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He said, though, that he is truly concerned about the message Mr. Bieber’s actions are sending — particularly to his young female fans.

Mr. Skrzynski, who on his petition identified himself only as “J.A.” from Detroit, said he used those initials — taken from his middle name and the street where he grew up — in case the petition enraged anyone.

Bieber defenders tried to rally behind their man by starting several petitions pleading with Mr. Obama not to deport the singer. One even asks that Mr. Skrzynski’s petition be removed.

“It’s completely unfair to deport Justin Bieber and revoke his green card. He is a young teen whom is going to make mistakes in life,” B.V., in Dumont, N.J., wrote. “Don’t deport someone who was forced into depression by the media and is bullied everyday of his life for being successful. He hasn’t done anything dramatically horrible. Deportation shouldn’t even be considered for someone whom is growing up and learning about their life.”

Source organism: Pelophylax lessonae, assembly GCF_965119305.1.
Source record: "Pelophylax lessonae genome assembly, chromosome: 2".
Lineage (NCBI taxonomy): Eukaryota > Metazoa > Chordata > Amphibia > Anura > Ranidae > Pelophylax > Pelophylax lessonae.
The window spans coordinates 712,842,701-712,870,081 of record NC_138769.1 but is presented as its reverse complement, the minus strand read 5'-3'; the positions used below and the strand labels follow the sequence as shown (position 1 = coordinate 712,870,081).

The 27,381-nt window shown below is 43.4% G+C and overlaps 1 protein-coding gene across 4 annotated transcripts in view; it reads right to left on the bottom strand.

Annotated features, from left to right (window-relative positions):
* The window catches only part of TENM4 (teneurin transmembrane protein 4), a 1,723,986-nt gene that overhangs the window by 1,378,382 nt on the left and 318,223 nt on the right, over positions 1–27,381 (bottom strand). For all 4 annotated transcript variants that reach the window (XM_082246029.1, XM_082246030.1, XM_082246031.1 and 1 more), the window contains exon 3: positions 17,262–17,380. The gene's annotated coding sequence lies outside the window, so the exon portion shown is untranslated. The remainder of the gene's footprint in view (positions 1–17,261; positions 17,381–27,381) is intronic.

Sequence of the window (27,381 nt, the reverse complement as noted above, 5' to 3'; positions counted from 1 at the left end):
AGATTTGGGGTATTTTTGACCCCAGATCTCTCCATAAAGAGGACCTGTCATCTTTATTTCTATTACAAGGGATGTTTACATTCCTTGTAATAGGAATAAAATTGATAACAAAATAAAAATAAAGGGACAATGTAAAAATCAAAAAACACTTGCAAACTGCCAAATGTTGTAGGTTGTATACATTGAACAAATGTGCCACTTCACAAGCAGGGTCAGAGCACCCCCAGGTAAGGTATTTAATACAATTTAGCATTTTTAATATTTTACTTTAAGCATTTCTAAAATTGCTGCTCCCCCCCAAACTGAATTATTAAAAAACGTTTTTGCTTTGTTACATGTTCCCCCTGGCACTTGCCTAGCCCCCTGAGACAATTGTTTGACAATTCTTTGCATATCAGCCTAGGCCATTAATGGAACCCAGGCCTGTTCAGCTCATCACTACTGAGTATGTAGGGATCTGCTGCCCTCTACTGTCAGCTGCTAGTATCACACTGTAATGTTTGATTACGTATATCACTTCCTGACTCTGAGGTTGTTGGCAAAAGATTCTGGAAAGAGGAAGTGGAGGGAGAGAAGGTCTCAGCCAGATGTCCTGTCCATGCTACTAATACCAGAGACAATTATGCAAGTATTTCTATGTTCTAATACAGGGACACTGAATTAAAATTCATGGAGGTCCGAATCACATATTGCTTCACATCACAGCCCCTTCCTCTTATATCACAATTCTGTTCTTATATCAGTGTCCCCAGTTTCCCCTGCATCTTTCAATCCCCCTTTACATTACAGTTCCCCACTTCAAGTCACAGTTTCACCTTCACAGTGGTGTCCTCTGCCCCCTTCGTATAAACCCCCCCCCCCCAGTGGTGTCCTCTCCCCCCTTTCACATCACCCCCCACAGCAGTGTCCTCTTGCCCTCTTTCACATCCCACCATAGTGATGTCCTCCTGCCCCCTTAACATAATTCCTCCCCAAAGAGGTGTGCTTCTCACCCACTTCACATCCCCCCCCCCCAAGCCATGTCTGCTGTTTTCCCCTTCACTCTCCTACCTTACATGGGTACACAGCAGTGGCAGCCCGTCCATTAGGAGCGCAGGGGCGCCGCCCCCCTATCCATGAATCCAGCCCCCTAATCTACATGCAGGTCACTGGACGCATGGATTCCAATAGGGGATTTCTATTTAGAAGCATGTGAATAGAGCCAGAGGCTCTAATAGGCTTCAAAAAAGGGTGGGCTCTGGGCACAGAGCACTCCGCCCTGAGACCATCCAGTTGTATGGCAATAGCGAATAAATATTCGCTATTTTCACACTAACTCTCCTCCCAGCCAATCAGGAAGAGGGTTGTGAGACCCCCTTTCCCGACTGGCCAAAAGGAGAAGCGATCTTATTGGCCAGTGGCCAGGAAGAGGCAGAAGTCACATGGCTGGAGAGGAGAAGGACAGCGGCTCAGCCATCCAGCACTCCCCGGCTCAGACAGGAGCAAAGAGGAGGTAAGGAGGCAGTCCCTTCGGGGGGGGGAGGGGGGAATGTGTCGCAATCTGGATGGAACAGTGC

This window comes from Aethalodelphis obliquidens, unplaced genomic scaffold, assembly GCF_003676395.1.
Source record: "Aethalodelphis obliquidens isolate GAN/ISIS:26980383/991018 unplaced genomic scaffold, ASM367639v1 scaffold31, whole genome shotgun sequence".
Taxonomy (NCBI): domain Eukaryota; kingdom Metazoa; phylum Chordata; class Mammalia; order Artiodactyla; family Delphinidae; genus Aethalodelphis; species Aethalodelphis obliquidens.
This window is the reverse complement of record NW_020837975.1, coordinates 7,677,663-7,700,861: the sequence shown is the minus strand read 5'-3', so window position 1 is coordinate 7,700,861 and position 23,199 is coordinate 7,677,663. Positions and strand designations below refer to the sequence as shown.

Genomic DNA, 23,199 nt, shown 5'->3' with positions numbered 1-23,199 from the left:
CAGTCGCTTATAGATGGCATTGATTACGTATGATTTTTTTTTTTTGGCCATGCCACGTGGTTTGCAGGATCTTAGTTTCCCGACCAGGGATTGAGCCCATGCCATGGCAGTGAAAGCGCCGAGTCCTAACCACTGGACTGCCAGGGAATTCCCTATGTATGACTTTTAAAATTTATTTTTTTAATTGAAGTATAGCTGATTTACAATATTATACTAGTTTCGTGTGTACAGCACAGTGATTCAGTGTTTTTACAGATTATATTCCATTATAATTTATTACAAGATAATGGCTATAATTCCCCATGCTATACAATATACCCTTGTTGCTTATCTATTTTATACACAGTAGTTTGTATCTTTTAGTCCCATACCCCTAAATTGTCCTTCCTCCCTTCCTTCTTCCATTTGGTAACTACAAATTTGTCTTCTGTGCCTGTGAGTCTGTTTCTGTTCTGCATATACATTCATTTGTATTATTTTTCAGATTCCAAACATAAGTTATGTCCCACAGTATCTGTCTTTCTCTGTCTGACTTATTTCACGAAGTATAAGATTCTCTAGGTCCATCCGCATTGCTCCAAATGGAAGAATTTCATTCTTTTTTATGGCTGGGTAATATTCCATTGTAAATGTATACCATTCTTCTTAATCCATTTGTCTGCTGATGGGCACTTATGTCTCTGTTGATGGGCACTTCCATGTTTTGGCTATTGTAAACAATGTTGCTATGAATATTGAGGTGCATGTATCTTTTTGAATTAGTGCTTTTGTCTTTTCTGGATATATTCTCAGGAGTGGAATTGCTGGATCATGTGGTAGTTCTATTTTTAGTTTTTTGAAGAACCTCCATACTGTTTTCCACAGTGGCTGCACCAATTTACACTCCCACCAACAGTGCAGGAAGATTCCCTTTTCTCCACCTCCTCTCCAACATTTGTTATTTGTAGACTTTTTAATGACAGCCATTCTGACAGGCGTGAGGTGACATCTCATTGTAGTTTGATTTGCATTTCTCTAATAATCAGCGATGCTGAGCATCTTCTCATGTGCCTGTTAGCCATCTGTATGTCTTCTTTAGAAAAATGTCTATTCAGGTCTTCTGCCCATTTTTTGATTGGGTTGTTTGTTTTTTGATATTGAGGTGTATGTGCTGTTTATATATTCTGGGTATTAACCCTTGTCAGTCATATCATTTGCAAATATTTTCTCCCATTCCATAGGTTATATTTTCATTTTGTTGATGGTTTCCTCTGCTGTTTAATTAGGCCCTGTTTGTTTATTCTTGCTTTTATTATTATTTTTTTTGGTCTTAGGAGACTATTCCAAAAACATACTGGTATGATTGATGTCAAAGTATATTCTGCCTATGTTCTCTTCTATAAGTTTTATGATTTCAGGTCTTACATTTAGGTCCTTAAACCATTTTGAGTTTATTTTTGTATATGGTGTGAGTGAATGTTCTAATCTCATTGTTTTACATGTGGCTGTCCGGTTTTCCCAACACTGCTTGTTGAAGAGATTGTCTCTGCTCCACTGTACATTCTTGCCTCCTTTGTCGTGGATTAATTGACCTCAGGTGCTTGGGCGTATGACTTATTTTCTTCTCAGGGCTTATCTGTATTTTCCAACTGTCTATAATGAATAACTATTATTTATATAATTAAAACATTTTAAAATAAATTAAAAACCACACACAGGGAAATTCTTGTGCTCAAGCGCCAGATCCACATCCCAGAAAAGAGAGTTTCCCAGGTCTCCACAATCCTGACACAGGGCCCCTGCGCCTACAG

That petition earned 1,209 signatures as of Thursday afternoon. All told, the four Bieber-backing petitions had slightly more than 14,000 signatures.

Meanwhile, the two petitions for deportation were nearing 300,000 signatures. At its height in late January, Mr. Skrzynski’s petition was earning 2,000 signatures an hour, though the pace has dropped off considerably.

Mr. Skrzynski said he hoped his petition did raise questions about the immigration system. “I think if it was a poor immigrant — actually someone just poor, middle class — they would probably be on their way out,” he said.

As for Mr. Bieber, he is not in danger of deportation or having his visa revoked based on the charges against him. Under federal law, O-1 visas, which are issued to high-profile academics, performers and others the government deems worthy, are valid as long as the recipient isn’t convicted of a crime of violence.